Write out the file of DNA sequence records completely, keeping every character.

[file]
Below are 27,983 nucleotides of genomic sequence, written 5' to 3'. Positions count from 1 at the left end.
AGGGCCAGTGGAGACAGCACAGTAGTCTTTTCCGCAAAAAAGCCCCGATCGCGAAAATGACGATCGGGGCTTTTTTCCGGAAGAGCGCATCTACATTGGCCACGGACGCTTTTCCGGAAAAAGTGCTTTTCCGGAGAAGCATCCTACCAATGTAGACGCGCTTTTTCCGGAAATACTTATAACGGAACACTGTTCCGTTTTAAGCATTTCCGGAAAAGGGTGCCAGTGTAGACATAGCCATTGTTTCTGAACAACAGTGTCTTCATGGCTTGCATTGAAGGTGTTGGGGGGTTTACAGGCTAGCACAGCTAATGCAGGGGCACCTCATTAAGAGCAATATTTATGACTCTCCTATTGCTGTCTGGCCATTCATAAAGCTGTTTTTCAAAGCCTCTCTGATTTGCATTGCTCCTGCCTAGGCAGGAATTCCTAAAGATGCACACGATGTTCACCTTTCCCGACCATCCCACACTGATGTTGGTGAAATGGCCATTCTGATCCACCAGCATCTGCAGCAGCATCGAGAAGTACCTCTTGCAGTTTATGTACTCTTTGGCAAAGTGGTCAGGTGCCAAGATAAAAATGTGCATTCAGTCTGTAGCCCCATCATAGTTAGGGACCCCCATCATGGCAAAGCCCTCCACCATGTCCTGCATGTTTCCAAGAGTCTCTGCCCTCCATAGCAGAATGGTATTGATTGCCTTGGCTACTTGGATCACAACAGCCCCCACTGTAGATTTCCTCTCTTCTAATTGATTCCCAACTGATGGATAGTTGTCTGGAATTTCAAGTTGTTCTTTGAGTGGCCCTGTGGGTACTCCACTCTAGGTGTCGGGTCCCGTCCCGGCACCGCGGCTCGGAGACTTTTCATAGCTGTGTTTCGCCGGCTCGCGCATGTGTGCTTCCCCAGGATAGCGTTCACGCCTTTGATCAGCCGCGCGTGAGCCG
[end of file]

Below are 27,983 nucleotides of genomic sequence, written 5' to 3'. Positions count from 1 at the left end.
AGGGCCAGTGGAGACAGCACAGTAGTCTTTTCCGCAAAAAAGCCCCGATCGCGAAAATGACGATCGGGGCTTTTTTCCGGAAGAGCGCATCTACATTGGCCACGGACGCTTTTCCGGAAAAAGTGCTTTTCCGGAGAAGCATCCTACCAATGTAGACGCGCTTTTTCCGGAAATACTTATAACGGAACACTGTTCCGTTTTAAGCATTTCCGGAAAAGGGTGCCAGTGTAGACATAGCCATTGTTTCTGAACAACAGTGTCTTCATGGCTTGCATTGAAGGTGTTGGGGGGTTTACAGGCTAGCACAGCTAATGCAGGGGCACCTCATTAAGAGCAATATTTATGACTCTCCTATTGCTGTCTGGCCATTCATAAAGCTGTTTTTCAAAGCCTCTCTGATTTGCATTGCTCCTGCCTAGGCAGGAATTCCTAAAGATGCACACGATGTTCACCTTTCCCGACCATCCCACACTGATGTTGGTGAAATGGCCATTCTGATCCACCAGCATCTGCAGCAGCATCGAGAAGTACCTCTTGCAGTTTATGTACTCTTTGGCAAAGTGGTCAGGTGCCAAGATAAAAATGTGCATTCAGTCTGTAGCCCCATCATAGTTAGGGACCCCCATCATGGCAAAGCCCTCCACCATGTCCTGCATGTTTCCAAGAGTCTCTGCCCTCCATAGCAGAATGGTATTGATTGCCTTGGCTACTTGGATCACAACAGCCCCCACTGTAGATTTCCTCTCTTCTAATTGATTCCCAACTGATGGATAGTTGTCTGGAATTTCAAGTTGTTCTTTGAGTGGCCCTGTGGGTACTCCACTCTAGGTGTCGGGTCCCGTCCCGGCACCGCGGCTCGGAGACTTTTCATAGCTGTGTTTCGCCGGCTCGCGCATGTGTGCTTCCCCAGGATAGCGTTCACGCCTTTGATCAGCCGCGCGTGAGCCG